- In a proper framework of providing treatment, cancer patients would be given the choice of approach to pursue – based on currently available information. They could then choose and accept their preferred method of treatment. There could be at least three choices: (1) conventional approaches (surgery, etc.); (2) integrative approaches; and (3) alternative approaches.
- It is a sad and incredible fact that presently Americans do not have such a freedom of choice in cancer treatment.
- The NCI (National Cancer Institute) should be radically revamped, to include much more work on alternative treatments for cancer. This is unlikely to happen with the current structure of the NCI. There are many vested interests there in maintaining the status quo, and a substantial change in its program would indicate acceptance of the fact that its treatment programs did not work.
- It seems unthinkable that the US, which professes to champion freedom around the world, does not offer that same freedom to its people in their choice of cancer treatment. That is the mark of a totalitarian regime.
- Consequently, the last hope of a change in cancer prevention and treatment remains on the shoulders of the American people. They need to be informed and convinced of the need for change. Then, they need to organize and act, at the political level, to transform the cancer program.
The authors, Dr Anthony and Ipatia Apostolides are not alone in calling for a radical change in the way we handle cancer today. Over the past years, many other brave souls have spoken up but unfortunately nothing had changed or are going to change!
Other Experts Echoed A Similar Message
- In the prestigious New England Journal of Medicine (8 May 1986; 314:1226-1232) Harvard professors, John Bailar III and Elaine Smith, wrote an article, Progress against cancer? The authors assessed the overall progress against cancer during the years 1950 to 1982 and concluded that there is “no evidence that some 35 years of intense and growing efforts to improve the treatment of cancer have had much overall effect on the most fundamental measure of clinical outcome—death… We are losing the war against cancer”.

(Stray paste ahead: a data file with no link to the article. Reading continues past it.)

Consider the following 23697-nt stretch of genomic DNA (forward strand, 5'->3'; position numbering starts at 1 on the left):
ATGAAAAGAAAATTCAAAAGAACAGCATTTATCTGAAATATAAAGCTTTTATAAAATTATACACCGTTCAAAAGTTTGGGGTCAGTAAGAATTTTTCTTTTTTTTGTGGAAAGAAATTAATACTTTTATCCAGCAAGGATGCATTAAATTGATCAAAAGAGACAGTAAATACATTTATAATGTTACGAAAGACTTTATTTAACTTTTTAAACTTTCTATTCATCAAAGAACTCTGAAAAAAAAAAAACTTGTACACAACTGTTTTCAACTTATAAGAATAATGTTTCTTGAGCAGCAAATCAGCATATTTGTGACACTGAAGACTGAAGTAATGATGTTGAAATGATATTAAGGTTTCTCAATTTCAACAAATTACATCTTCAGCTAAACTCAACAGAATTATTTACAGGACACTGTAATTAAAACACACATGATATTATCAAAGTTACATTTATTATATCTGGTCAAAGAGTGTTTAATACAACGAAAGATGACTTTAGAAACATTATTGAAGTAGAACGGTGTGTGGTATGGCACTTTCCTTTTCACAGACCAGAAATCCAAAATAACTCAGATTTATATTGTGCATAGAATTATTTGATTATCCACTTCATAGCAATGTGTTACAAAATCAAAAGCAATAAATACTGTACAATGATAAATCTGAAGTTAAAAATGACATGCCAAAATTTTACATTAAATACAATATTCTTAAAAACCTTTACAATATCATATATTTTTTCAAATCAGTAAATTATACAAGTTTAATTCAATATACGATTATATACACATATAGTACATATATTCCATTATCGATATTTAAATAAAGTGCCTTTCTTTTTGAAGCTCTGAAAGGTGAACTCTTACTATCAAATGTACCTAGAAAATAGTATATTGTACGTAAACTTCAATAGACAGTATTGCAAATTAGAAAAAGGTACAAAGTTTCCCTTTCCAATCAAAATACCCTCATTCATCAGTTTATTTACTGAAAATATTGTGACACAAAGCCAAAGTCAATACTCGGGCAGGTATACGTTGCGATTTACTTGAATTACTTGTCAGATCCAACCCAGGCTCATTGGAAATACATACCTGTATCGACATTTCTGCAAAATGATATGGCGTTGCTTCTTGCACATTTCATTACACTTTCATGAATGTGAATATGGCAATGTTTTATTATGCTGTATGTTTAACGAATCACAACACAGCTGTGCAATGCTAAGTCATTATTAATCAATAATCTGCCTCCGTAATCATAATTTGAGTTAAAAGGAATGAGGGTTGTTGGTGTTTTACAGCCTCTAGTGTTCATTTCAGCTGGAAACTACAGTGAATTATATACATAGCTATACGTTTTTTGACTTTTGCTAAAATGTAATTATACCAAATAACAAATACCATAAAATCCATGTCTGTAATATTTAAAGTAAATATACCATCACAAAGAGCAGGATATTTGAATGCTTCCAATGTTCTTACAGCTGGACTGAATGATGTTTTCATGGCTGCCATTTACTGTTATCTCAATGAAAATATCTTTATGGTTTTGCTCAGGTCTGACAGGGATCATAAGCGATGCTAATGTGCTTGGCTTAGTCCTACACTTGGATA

- In Fortune Magazine, 22 March 2004, Clifton Leaf, the Executive Editor of the magazine and also a survivor of Hodgkin’s disease, wrote an article, Why We’re Losing The War On Cancer [And How To Win It] [Avastin, Erbitux, Gleevec … The new wonder drugs might make you think we’re finally beating this dreaded scourge. We’re not. Here’s how to turn the fight around.] http://money.cnn.com/magazines/fortune/fortune_archive/2004/03/22/365076/index.htm The author asked, “Why have we made so little progress in the War on Cancer? The question may come as a shock to anyone … we are far from winning the war. So far away, in fact, that it looks like losing… Just count the bodies on the battlefield. In 2004, cancer will claim some 563,700 of your family, friends, co-workers, and countrymen. More Americans will die of cancer in the next 14 months than have perished in every war the nation has ever fought … combined. Even as research and treatment efforts have intensified over the past three decades and funding has soared dramatically, the annual death toll has risen 73%”.
- Dr. Guy Faguet received his M.D. degree in Bogota, Colombia. He pursued postgraduate studies in Internal Medicine at the University of Texas, and in Hematology/Oncology at Ohio State University, leading to an academic career at the Medical College of Georgia. He has published more than 140 peer-reviewed articles. In his book, The War on Cancer – an anatomy of failure and a blueprint for the future, Dr. Faquet wrote, “The message of this book is that, contrary to recurrent announcements of breakthroughs in the War on Cancer designated to influence policy makers and impress the public, little progress has been made in the treatment of cancer since the enactment of the National Cancer Act of 1971. An objective analysis of cancer chemotherapy outcomes over the last three decades reveals that, despite vast human and financial expenditures, the cell-killing paradigm has failed to achieve its objective … and the conquest of cancer remains a distant and elusive goal … the three crucial measures of progress in the War on Cancer, cure rates, prolongation of survival, and quality of life, remain stagnant despite enactment of the National Cancer Act of 1971″.